Prime Minister of Japan Shinzo Abe, fresh from a bruising battle over unpopular military legislation, announced Thursday a fresh outline with three new arrows for reviving the world’s third-largest economy, setting a GDP target of 600 trillion yen ($5 trillion).
Abe took office in late 2012 promising to end deflation and rev up growth through strong public spending, lavish monetary easing and sweeping reforms to help make the economy more productive and competitive. So far, those “three arrows” of his “Abenomics” plan have fallen short of their targets though share prices and corporate profits have soared.
“Tomorrow will definitely be better than today!” Abe declared in a news conference on national television. “From today, Abenomics is entering a new stage. Japan will become a society in which all can participate actively.”
Abe recently was re-elected unopposed as head of the ruling Liberal Democratic Party. He has promised to refocus on the economy after enacting security legislation enabling Japan’s military to participate in combat even when the country is not under direct attack.
Thousands of Japanese gathered for noisy street protests last weekend over the “collective self-defense” law, and Abe’s popularity ratings took a hit.
“He has to deliver the message that he is so committed to achieving the economic agenda, that is, to make people’s lives better,” said analyst Masamichi Adachi of JPMorgan in Tokyo.
Abe said he was determined to ensure that 50 years from now the Japanese population, which is 126 million and falling, is stable at 100 million.
He said his new “three arrows” would be a strong economy, support for child rearing and providing stronger social services to lighten the burden of child and elder care for struggling families. But with Japan also committed to reducing its massive public debt, it is unclear how he intends to achieve those goals.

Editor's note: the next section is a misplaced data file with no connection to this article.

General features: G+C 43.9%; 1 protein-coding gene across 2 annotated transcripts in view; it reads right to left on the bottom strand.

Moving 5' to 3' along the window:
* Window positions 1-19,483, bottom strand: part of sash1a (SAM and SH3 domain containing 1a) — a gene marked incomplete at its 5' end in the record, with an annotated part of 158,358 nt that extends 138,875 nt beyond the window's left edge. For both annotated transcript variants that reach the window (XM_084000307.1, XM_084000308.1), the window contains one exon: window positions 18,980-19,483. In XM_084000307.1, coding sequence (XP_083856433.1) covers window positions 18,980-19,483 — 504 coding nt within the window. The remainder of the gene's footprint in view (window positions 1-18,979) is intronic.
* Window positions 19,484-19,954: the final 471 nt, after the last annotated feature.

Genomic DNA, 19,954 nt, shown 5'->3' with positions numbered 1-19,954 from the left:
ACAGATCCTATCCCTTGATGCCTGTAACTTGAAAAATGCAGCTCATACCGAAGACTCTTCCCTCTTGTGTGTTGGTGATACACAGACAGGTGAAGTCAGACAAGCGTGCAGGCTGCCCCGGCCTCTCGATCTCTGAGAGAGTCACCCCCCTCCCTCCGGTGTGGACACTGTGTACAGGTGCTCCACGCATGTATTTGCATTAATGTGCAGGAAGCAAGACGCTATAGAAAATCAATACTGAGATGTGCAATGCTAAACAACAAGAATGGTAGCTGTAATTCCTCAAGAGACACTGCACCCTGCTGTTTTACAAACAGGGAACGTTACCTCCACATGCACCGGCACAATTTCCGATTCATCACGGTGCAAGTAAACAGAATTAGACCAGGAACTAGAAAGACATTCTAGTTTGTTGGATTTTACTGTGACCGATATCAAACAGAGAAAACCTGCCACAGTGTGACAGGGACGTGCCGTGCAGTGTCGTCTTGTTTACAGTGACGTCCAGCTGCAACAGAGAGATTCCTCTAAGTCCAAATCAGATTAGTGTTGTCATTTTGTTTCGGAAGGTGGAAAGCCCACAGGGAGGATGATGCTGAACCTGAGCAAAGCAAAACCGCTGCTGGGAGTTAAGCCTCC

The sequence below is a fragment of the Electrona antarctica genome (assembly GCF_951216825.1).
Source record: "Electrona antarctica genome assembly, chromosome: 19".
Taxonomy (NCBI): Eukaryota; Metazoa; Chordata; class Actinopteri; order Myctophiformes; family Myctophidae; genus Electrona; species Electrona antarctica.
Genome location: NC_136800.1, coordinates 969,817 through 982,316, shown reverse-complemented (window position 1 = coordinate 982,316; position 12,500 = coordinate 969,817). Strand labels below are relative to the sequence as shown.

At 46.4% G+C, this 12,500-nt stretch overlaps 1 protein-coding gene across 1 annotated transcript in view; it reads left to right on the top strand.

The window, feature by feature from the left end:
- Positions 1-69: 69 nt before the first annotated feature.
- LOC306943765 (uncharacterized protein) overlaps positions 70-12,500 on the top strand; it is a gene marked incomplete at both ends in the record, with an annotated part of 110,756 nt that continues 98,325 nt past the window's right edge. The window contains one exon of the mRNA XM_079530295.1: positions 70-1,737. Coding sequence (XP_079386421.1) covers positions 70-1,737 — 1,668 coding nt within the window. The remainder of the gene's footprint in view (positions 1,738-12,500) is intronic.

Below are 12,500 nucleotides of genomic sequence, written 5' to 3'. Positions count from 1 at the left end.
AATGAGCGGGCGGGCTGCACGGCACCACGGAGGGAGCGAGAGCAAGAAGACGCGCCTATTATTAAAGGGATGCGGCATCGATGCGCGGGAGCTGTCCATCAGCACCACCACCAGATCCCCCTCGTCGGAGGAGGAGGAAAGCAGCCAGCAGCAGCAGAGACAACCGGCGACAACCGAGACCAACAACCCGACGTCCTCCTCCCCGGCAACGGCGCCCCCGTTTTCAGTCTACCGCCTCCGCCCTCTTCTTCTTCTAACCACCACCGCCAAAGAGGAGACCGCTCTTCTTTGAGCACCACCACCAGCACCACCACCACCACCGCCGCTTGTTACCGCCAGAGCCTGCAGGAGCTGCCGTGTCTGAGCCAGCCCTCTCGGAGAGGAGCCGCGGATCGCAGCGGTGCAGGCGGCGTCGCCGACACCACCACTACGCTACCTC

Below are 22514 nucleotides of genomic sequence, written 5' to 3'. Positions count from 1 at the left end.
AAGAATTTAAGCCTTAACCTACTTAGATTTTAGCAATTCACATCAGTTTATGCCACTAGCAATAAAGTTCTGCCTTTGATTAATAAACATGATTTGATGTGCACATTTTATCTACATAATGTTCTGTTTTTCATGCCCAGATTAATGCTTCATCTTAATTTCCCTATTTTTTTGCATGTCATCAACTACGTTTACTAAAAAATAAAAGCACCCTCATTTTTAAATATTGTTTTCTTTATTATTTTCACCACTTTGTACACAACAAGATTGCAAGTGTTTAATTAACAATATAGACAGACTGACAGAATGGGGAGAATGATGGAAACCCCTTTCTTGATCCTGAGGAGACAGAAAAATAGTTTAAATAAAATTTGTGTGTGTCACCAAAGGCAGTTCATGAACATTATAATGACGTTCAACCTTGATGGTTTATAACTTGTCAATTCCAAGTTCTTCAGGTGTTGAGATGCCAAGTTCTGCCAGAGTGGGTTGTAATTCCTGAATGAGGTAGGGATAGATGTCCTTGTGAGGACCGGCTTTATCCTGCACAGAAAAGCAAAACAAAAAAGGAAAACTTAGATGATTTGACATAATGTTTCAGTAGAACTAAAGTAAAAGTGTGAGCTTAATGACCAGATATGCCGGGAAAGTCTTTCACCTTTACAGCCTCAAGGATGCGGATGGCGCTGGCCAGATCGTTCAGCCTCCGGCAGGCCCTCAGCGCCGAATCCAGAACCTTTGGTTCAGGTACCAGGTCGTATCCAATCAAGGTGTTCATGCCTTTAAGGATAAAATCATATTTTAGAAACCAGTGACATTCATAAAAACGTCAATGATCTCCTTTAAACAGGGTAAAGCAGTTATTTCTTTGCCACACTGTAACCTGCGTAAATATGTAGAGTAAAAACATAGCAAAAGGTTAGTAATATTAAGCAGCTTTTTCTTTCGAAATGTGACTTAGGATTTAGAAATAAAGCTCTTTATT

Abe recently announced plans to accelerate reductions in corporate taxes. The central bank also is widely expected to add to its already unprecedented monetary easing by pumping more cash into the economy later this year.
Japan’s economy, estimated at $4.6 trillion in 2014, contracted at a 1.2 percent annual rate in the April-June quarter. Economists have warned that China’s slowdown and market turmoil might weaken an expected recovery in coming months.
At Japan’s recent pace of growth, achieving Abe’s goal would be a stretch. Real GDP growth averaged 1.7 percent over the past five fiscal years, less than half the 3.5 percent pace needed to attain a GDP of 600 trillion yen by 2021.
The Japan Center for Economic Research, an independent think tank, is forecasting growth at 0.9 percent this year and 1.5 percent in 2016. A sales tax increase planned for April 2017 is expected to dent growth for that year.
Japanese officials admit in private that the country needs a “great leap” in productivity, which is hard to attain at a time when the labor force is shrinking due to the aging population.
The biggest hurdle to faster growth is the apparent reluctance of Japanese employers to raise wages, despite severe labor shortages in many industries.
With wages still barely rising, families have tended to save, and increases in demand from monetary stimulus have been weaker than expected.
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